But today, Sabra products are back, sold as hummus and guacamole packets at Essie Mae’s and the coffee bars in Kohlberg and the Science Center. Since Swarthmore reinstated Sabra products after the SJP members involved in the original campaign graduated, the vast majority of our current community members are unaware of the group’s past activism — and its outcomes. Yet Swarthmore continues to profess its commitment to teaching students responsible citizenship, citing values of social and ethical concern. Thus, not only does the sale of Sabra products on campus contradict our professed values, but it is also inconsistent with our past practices.
Furthermore ending the sale of Sabra products would not be an inconvenience to our community; there are many alternatives to Sabra hummus available. For example, local, Philadelphia-made alternatives to Sabra hummus include Bobbi’s, Helen’s, Wakim’s, and Moshe’s.
Given the structure of the global economy in which corporations have the power to influence state actions, we cannot deny the political nature of our preferences as consumers. Especially given our college’s unique position as a private institution with significant political clout and financial agency, it is clear that stocking Sabra hummus is not just a question of chickpeas; rather, the choice reflects our community’s stance on defending human dignity. By providing resources to the Golani Brigade, the Strauss Group both endorses and normalizes the IDF’s brutal practices. By continuing to sell Sabra products, Swarthmore joins in that tacit endorsement. The continued sale of Sabra products on campus should be disturbing to every Swarthmore student who cares about human rights. This is not merely a question of brands, but about an immoral and illegal assault on Palestinian lives and dignity. It is a question of Swarthmore’s commitment to using its institutional power to intervene in situations of injustice: will we choose to affirm the fundamental human rights of all people, including the many Palestinians who have suffered at the hands of the Golani Brigade and continue to live under occupation? Or will we, again, stay silent?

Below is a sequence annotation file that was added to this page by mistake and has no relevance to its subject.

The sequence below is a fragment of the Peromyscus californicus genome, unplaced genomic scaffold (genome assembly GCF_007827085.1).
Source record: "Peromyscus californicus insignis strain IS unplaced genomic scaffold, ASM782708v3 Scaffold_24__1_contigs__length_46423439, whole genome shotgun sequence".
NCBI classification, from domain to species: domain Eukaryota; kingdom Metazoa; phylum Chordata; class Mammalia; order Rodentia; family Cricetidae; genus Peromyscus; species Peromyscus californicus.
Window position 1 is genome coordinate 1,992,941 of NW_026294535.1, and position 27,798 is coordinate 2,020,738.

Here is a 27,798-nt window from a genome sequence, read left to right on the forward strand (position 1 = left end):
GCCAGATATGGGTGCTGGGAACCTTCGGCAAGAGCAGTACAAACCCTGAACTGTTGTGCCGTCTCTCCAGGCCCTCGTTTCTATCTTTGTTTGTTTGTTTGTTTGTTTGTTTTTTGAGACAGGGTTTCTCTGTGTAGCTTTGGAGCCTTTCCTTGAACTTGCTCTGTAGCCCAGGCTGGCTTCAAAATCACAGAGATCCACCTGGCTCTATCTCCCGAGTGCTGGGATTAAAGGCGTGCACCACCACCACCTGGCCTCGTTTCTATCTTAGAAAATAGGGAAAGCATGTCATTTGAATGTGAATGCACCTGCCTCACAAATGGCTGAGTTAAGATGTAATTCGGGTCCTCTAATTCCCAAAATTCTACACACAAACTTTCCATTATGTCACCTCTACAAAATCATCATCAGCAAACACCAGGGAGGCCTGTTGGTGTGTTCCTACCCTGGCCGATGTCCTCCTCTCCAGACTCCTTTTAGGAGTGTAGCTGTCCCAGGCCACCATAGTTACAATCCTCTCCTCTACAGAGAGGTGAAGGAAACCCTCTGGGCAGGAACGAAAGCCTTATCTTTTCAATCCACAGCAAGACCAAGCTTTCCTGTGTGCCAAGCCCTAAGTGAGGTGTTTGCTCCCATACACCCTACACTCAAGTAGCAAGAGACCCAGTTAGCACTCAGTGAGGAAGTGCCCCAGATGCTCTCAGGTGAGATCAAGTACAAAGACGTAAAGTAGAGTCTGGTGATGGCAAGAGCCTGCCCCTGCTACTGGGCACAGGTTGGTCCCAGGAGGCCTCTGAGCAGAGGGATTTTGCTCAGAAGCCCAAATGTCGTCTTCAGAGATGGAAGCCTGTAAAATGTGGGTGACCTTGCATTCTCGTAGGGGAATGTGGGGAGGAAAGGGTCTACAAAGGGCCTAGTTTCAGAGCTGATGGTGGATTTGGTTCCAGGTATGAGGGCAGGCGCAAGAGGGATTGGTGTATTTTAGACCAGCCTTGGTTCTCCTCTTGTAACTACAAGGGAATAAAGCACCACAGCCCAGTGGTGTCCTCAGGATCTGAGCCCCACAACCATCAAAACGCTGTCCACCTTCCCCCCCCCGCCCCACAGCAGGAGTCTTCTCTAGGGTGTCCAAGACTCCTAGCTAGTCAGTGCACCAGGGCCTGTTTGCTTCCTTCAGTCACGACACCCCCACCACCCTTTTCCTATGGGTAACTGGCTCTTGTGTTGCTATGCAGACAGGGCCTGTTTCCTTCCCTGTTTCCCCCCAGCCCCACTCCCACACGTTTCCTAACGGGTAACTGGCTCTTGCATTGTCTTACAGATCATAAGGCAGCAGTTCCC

18 Comments

  1. What a joke. If you don’t like Sabra hummus, don’t eat it. And you’d think Palestinian apologists would be the last one to lecture anyone on else human rights. Clean up your own camp before you point fingers at others.

  2. I enjoy walking by Sabra Hummus at the grocery store. It reminds me to check BDS news. Israeli soldiers shooting peaceful Palestinian protesters on Fridays makes me loose my appetite for chickpeas altogether.

    • Then you’re a moron because those “pissful protesters” are heavily armed but you are such a simpleton that you don’t even check the pictures about thoose pissfuls or maybe a rabid antisemite ready to believe every horror about us. All in all, our products would be wasted on you so all’s for the best. We won’t apologise for remaining alive.

  3. I tried that hummus once and it was enough for me to throw it in the trash. No other reason is needed.

  4. Sabra could make a least some symbolic efforts to distance itself from the underbelly of the brutal American client state. I love their products, and am a Pepsi shareholder. But unless and until they show some progressive empathy…

  5. Recently, I listened to a story about boycotts against Israel and I learned of the connection with Sabra Hummus.

    So you know what I did?

    Ran right out and bought Sabra Hummus. And I’m going to keep on buying it a lot more often.

    GOD BLESS ISRAEL.

  6. I don’t understand the anti Israel There are two million Arabs living in Israel. And they want to stay because they have more freedom more money better living conditions .Do you want to hurt these 2 million people?